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YouTube Social Media Influencers Promote Inaccurate Birth Control Content, Study Finds


Most influencers on YouTube are promoting the discontinuation of hormonal birth control and promoting inaccurate medical information, according to a recent study.

Unplanned pregnancies could result from adopting social media influencers’ contraception advice, according to new research, which found the content largely inaccurate and incomplete.

Researchers from the University of Delaware discovered that YouTube searches presented information about discontinuing birth control rather than safe sex or contraception. The study was published in Health Communication and highlights how for some young adults, social media has become a main source of sexual health knowledge.

This study was conducted to understand trends present in conversations on birth control by influencers creating YouTube vlogs, as little research on sexual health messages in social media has been analyzed. The study focused on non-hormonal modalities such as the Daysy device and app. The app tracks and monitors fertility, cycles, and health, and claimed to be 99.4% accurate by founders; this claims was later found to be false due to flawed methodologies and therefore dubious conclusions.

For the study, researchers used “birth control experience” and “Daysy” for keyword search terms on videos uploaded between December 2019 to December 2021; 50 YouTube videos with a minimum of 20,000 subscribed viewers were included in the final sample.

Video selection depended upon factors such as keywords, date of post, number of subscribers, and type of video. Influencer characteristics were composed of influencer category, subscribers, marital status, and children; categories included lifestyle, fitness, and other (eg beauty, fashion, news personality).

Four stratifications were created to illustrate follower counts for influeencers: “mega” or “super” influencers (>1 million followers), “macro” influencers (100k-1 m), micro-influencers (5k-100k), and “nano” influencers (<5k). “Macro” influencers made up most of the study sample (54%, n= 27), and influencers in this sample were predominately married (38%, n=19) without children (42%, n = 21).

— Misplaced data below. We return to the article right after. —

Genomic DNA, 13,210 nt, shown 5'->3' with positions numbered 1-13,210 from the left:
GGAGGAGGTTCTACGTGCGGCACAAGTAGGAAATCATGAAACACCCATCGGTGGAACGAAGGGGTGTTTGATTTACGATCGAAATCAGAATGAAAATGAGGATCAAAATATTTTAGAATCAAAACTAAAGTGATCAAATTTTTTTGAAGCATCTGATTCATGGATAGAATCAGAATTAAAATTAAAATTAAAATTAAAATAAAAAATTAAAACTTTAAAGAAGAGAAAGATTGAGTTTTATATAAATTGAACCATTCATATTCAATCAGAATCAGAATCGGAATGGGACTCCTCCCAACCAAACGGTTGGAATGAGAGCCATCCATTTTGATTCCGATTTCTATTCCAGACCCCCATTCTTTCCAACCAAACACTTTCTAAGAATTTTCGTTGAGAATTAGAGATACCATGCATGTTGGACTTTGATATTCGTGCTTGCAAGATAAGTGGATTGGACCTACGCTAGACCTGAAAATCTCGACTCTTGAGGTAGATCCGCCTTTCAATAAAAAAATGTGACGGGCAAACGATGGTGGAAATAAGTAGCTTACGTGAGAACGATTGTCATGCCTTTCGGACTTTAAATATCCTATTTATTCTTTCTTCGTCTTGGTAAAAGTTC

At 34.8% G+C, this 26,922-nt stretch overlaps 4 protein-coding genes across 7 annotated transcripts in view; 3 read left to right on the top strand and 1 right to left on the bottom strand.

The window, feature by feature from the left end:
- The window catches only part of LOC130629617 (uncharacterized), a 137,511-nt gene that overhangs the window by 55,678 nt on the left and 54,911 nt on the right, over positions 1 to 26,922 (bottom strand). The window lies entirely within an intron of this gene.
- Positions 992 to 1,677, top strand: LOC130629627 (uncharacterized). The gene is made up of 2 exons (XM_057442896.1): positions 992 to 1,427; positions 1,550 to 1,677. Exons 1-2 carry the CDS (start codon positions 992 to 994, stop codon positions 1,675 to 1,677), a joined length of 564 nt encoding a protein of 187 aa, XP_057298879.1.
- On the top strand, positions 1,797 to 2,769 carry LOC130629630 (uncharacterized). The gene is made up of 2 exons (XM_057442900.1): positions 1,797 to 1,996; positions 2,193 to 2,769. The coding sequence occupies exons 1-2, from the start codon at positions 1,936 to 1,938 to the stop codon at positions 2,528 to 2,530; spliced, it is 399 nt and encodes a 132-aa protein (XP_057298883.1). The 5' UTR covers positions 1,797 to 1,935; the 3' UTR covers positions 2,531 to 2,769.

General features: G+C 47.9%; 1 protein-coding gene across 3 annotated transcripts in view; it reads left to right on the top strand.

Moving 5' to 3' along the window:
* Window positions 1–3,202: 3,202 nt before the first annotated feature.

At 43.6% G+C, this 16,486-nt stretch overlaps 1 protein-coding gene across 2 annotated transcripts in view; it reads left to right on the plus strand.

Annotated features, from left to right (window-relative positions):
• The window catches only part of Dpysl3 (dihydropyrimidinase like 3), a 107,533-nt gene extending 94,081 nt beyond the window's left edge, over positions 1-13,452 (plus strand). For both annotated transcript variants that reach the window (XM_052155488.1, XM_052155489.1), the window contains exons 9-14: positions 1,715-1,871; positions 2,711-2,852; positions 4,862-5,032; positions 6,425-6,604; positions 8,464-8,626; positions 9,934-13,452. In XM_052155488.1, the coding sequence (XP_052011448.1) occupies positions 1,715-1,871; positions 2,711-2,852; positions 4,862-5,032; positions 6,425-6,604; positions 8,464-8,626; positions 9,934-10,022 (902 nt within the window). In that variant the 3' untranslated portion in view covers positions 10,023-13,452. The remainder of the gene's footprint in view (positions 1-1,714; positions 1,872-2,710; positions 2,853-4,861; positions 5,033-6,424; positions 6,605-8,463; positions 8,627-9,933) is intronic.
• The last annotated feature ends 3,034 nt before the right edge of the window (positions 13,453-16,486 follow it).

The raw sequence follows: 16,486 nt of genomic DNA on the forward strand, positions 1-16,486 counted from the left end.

Out of the 3 types of influencers, lifestyle influencers had the highest likelihood of referring to birth control use (72%, n = 36).

Investigators used the lens of framing theory to analyze how birth control information was being presented and how appealing it might be to viewers considering current trends such as mental health and wellness (physical as well as emotional/mental, spiritual, social, and intellectual). They took particular note if the communication emphasized natural family planning.

Vlog characteristics were separated into use of hormonal birth control, hormonal birth control types, reasons for liking hormonal birth control, use of non-hormonal birth control, non-hormonal birth control types, reasons for liking non-hormonal birth control, reasons for discontinuing hormonal birth control, outcomes from discontinuing hormonal birth control, switched to another hormonal birth control, and switch to non-hormonal birth control.

Alarmingly, 94% of influencers were using or had used hormonal birth control, and 74% stopped or planned to stop using it.

Even though stopping hormonal birth control increases the probability of unintended pregnancy, influencers were still more likely to frame discontinuation of hormonal birth control in a positive light, possibly leading the audience to associate hormonal birth control with more unfavorable ramifications.

Almost three quarters of influencers (74%) spoke about stopping birth control and described marginally more positive (53.18%) than negative effects of discontinuation, like mood improvement (18%), energy increase (14%), libido increase (10%), and more.

Reported negative effects included worsened acne (22%), cycle irregularities (14%), stomach pain (12%), and more.

Mental health concerns while on hormonal birth control were cited for about a third of the reasons for stopping by influencers, even though the link between depression and hormonal birth control is found to be ambiguous. The discussion of mental health as reasoning for stopping birth control could discourage young audiences from exploring hormonal birth control because of the high significance of mental health to younger viewers, the authors said.

Of the 40% of influencers who favored non-hormonal birth control, most preferred cycle tracking through an app or basal thermometer. Influencers, the study found, favored non-hormonal birth control because it assists in preventing pregnancy (22%), allows a more natural method (16%), generates fewer side effects (4%), and is cost effective (2%).

The emphasis on natural family planning could promote misunderstanding by viewers, the researchers said.


Pfender EJ, Devlin MM. What do social media influencers say about birth control? a content analysis of YouTube vlogs about birth control. Health Commun. Published online January 16, 2022. doi:10.1080/10410236.2022.2149091

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